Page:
The Gunter Levee is located in the City of Tukwila along the west left bank of the Green River when looking downstream and reduces flood risks to commercial areas of Tukwila.
The Gunter Levee project will evaluate current conditions between river miles 15.9 and 16.8 and design a plan to reconstruct and improve the flood facility. Recent studies found that the riverbank in this area is too steep and could be at risk of failing in the future. The new flood facility will be taller to contain larger floods and wider to allow for a gentler slope. The project plan will also consider other ways to improve habitat and recreational opportunities in the area.
King County, as the primary service provider to the King County Flood Control District, is currently working on planning and technical studies, and final design of the new flood facility is anticipated in 2023, pending right of way negotiations. Construction is expected to start in 2027.
Reconstruction of the levee is important for reducing the potential of catastrophic flood emergencies and earning levee recertification from FEMA, which can influence future development opportunities in this commercial setting.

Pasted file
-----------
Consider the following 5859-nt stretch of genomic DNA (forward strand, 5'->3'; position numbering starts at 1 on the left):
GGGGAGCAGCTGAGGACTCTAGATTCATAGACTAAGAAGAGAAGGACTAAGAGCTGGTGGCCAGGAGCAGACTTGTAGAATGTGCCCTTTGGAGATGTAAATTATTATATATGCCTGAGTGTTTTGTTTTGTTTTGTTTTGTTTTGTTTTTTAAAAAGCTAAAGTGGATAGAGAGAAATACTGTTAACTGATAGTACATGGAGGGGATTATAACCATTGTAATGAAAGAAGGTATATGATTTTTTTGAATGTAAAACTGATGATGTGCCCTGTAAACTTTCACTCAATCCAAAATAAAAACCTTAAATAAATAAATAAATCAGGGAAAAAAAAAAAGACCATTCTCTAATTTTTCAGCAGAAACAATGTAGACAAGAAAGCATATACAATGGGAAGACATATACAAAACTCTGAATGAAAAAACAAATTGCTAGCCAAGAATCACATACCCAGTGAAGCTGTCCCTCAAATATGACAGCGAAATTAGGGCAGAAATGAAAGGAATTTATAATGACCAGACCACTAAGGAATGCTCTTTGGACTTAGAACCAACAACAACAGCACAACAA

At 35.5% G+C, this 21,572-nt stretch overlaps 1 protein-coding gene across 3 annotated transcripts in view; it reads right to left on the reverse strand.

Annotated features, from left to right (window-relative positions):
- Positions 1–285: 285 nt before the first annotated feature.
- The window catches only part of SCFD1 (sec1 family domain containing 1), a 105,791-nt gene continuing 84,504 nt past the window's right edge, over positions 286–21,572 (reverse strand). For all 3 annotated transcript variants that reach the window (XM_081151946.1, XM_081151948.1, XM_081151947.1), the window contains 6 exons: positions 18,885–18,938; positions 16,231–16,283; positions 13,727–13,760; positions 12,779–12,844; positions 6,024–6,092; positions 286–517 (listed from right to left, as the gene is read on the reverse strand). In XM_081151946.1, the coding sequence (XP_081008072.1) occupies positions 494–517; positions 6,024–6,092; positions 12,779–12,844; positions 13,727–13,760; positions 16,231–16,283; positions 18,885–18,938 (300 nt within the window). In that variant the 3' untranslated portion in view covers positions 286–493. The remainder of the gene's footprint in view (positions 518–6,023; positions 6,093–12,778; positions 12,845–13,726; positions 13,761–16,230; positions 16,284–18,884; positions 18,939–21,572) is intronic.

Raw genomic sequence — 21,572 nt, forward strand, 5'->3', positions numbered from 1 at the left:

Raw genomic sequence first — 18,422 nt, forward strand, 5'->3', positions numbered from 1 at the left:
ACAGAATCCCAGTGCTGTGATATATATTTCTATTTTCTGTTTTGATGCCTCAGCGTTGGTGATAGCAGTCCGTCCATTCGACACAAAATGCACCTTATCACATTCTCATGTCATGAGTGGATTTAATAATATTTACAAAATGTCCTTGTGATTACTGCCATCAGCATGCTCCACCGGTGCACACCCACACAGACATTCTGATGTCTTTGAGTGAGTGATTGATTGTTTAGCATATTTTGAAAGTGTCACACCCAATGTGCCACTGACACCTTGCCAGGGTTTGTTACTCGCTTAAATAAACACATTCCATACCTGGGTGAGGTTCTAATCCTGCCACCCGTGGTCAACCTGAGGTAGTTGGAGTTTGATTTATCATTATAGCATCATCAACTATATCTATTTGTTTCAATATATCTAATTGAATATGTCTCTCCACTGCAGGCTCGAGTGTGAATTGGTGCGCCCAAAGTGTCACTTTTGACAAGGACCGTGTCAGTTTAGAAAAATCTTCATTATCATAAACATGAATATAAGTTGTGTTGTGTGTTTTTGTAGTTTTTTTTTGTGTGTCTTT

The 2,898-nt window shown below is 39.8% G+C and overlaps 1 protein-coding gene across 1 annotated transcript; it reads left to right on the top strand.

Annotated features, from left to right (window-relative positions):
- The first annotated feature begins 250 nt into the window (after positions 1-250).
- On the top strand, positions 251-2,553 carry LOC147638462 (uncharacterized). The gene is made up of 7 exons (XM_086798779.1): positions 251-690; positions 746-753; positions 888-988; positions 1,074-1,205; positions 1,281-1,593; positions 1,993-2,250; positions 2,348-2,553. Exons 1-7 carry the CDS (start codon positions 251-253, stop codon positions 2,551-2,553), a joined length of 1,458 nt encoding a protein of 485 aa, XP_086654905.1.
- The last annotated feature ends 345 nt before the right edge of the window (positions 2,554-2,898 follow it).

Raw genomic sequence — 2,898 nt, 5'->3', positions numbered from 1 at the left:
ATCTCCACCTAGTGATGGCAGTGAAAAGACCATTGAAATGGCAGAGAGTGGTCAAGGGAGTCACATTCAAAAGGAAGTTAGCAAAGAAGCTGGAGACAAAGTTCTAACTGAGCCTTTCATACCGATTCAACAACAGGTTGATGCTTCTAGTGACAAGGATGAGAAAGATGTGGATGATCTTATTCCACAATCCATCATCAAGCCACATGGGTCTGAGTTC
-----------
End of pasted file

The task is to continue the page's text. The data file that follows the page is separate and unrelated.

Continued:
What is a levee?
A levee is a raised structure built along a riverbank to contain, control, or divert the flow of water and protect the land along the river from temporary flooding. A levee is usually made of earth and runs parallel to the course of a river. Levees can occur naturally when rivers deposit sediments along the bank following times of high river flows or they can be constructed by people.
The original levees along the Green were likely a combination of both. Many of the levees along the Green were first constructed when farmers removed sediments from the river and piled them along the banks to help prevent flooding of their farmland. Over time rock was added to keep the levees in place and more material was added to the top of the levee.
The levees along the Lower Green River were not originally intended to protect homes and businesses and often require repairs and improvements to reduce the risks of flooding.